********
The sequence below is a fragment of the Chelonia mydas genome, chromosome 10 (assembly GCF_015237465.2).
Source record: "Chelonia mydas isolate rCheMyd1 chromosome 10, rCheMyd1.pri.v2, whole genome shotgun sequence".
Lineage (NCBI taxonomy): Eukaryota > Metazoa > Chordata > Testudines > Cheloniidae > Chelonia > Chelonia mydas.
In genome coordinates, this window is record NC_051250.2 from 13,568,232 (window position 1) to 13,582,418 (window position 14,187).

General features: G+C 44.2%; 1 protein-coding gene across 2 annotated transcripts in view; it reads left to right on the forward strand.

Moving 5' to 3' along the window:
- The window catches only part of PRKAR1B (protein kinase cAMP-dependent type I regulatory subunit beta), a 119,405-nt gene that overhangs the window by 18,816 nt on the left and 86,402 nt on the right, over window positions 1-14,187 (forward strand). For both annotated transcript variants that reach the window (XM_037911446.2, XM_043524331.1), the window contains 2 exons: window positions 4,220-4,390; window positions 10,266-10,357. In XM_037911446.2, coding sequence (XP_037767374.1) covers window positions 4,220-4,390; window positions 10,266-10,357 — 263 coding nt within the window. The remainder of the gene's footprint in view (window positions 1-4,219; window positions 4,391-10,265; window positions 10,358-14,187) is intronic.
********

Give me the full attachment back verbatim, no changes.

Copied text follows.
The sequence below is a fragment of the Chelonia mydas genome, chromosome 10 (assembly GCF_015237465.2).
Source record: "Chelonia mydas isolate rCheMyd1 chromosome 10, rCheMyd1.pri.v2, whole genome shotgun sequence".
Lineage (NCBI taxonomy): Eukaryota > Metazoa > Chordata > Testudines > Cheloniidae > Chelonia > Chelonia mydas.
In genome coordinates, this window is record NC_051250.2 from 13,568,232 (window position 1) to 13,582,418 (window position 14,187).

General features: G+C 44.2%; 1 protein-coding gene across 2 annotated transcripts in view; it reads left to right on the forward strand.

Moving 5' to 3' along the window:
- The window catches only part of PRKAR1B (protein kinase cAMP-dependent type I regulatory subunit beta), a 119,405-nt gene that overhangs the window by 18,816 nt on the left and 86,402 nt on the right, over window positions 1-14,187 (forward strand). For both annotated transcript variants that reach the window (XM_037911446.2, XM_043524331.1), the window contains 2 exons: window positions 4,220-4,390; window positions 10,266-10,357. In XM_037911446.2, coding sequence (XP_037767374.1) covers window positions 4,220-4,390; window positions 10,266-10,357 — 263 coding nt within the window. The remainder of the gene's footprint in view (window positions 1-4,219; window positions 4,391-10,265; window positions 10,358-14,187) is intronic.